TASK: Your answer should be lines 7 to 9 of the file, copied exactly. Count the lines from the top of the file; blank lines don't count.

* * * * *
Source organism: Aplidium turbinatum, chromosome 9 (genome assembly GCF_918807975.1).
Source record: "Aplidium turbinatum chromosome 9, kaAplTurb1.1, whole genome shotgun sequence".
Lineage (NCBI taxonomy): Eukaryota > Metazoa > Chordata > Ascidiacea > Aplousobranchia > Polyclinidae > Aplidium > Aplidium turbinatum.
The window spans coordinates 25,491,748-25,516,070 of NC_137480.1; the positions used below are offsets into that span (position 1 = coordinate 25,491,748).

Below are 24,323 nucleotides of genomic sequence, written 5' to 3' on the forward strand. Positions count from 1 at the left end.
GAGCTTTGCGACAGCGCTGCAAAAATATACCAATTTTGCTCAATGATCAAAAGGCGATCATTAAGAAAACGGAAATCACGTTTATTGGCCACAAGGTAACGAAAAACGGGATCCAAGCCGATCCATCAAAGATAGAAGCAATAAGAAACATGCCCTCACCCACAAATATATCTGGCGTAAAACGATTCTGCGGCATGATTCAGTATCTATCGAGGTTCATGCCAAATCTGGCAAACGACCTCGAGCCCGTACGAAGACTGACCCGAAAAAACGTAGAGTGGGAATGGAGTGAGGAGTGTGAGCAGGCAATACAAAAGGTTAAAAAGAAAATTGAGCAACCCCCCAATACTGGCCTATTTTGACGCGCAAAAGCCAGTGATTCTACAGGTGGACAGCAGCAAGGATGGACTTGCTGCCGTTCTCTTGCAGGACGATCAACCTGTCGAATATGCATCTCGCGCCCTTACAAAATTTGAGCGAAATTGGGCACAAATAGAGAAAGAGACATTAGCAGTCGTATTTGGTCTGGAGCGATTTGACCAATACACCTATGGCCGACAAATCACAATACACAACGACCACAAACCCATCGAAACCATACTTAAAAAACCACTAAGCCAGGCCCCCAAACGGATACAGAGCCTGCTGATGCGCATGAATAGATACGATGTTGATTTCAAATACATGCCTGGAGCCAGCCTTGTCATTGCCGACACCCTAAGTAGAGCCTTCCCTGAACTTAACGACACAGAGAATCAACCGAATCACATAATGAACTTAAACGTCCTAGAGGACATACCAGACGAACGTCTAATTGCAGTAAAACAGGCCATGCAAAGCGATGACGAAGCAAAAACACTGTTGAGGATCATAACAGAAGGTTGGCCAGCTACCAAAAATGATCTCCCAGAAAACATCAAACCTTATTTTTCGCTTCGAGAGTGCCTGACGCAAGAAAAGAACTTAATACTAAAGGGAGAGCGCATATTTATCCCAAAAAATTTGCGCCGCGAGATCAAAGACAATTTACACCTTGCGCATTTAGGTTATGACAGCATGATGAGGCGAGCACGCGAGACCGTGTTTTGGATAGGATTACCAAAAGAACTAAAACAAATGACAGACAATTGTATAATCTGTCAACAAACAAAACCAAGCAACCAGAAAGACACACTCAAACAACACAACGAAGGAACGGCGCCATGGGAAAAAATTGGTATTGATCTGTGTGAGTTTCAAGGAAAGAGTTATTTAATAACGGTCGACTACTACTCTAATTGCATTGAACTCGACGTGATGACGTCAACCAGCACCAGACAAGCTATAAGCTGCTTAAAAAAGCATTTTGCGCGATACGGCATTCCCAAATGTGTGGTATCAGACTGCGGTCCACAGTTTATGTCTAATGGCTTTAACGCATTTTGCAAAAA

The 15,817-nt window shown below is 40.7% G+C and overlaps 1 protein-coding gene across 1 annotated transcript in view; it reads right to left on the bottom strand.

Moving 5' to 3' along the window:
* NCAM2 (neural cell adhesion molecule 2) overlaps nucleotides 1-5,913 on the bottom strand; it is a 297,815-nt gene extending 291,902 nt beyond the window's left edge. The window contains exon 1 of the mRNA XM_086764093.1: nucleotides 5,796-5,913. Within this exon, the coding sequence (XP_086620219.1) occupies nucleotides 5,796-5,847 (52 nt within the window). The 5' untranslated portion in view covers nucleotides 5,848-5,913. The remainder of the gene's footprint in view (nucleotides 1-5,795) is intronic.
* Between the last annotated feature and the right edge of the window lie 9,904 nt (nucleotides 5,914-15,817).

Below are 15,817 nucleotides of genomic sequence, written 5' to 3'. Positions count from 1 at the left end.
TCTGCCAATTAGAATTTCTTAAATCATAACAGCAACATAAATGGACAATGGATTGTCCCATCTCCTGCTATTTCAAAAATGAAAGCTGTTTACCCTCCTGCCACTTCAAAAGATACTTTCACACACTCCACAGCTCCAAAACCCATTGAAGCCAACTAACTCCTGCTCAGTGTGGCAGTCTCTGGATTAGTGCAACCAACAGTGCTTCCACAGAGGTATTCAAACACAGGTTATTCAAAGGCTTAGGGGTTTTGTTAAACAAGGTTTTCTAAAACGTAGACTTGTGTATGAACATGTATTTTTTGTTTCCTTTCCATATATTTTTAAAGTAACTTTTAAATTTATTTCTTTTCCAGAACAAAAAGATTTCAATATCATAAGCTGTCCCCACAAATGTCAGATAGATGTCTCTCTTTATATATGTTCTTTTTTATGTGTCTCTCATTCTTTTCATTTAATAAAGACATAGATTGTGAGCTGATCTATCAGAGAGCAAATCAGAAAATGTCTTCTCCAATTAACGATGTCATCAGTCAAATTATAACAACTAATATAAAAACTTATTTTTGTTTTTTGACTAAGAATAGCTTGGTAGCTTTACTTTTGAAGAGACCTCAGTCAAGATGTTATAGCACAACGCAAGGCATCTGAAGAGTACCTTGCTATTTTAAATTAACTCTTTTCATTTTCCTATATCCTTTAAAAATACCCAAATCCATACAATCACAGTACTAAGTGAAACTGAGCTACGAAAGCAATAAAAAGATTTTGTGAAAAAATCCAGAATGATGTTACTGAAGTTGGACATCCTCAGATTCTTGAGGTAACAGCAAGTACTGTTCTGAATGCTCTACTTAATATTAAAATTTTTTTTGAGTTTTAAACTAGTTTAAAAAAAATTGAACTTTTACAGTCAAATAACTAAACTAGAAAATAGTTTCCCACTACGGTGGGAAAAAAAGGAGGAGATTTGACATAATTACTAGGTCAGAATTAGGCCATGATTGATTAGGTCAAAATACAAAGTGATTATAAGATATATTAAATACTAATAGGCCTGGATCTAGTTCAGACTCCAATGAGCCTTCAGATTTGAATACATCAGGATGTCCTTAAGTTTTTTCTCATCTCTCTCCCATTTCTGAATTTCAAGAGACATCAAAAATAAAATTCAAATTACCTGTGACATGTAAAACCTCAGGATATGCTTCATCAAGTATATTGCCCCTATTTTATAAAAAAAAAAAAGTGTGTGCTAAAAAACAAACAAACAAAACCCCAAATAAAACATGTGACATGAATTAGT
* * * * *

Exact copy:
The 15,817-nt window shown below is 40.7% G+C and overlaps 1 protein-coding gene across 1 annotated transcript in view; it reads right to left on the bottom strand.

Moving 5' to 3' along the window:
* NCAM2 (neural cell adhesion molecule 2) overlaps nucleotides 1-5,913 on the bottom strand; it is a 297,815-nt gene extending 291,902 nt beyond the window's left edge. The window contains exon 1 of the mRNA XM_086764093.1: nucleotides 5,796-5,913. Within this exon, the coding sequence (XP_086620219.1) occupies nucleotides 5,796-5,847 (52 nt within the window). The 5' untranslated portion in view covers nucleotides 5,848-5,913. The remainder of the gene's footprint in view (nucleotides 1-5,795) is intronic.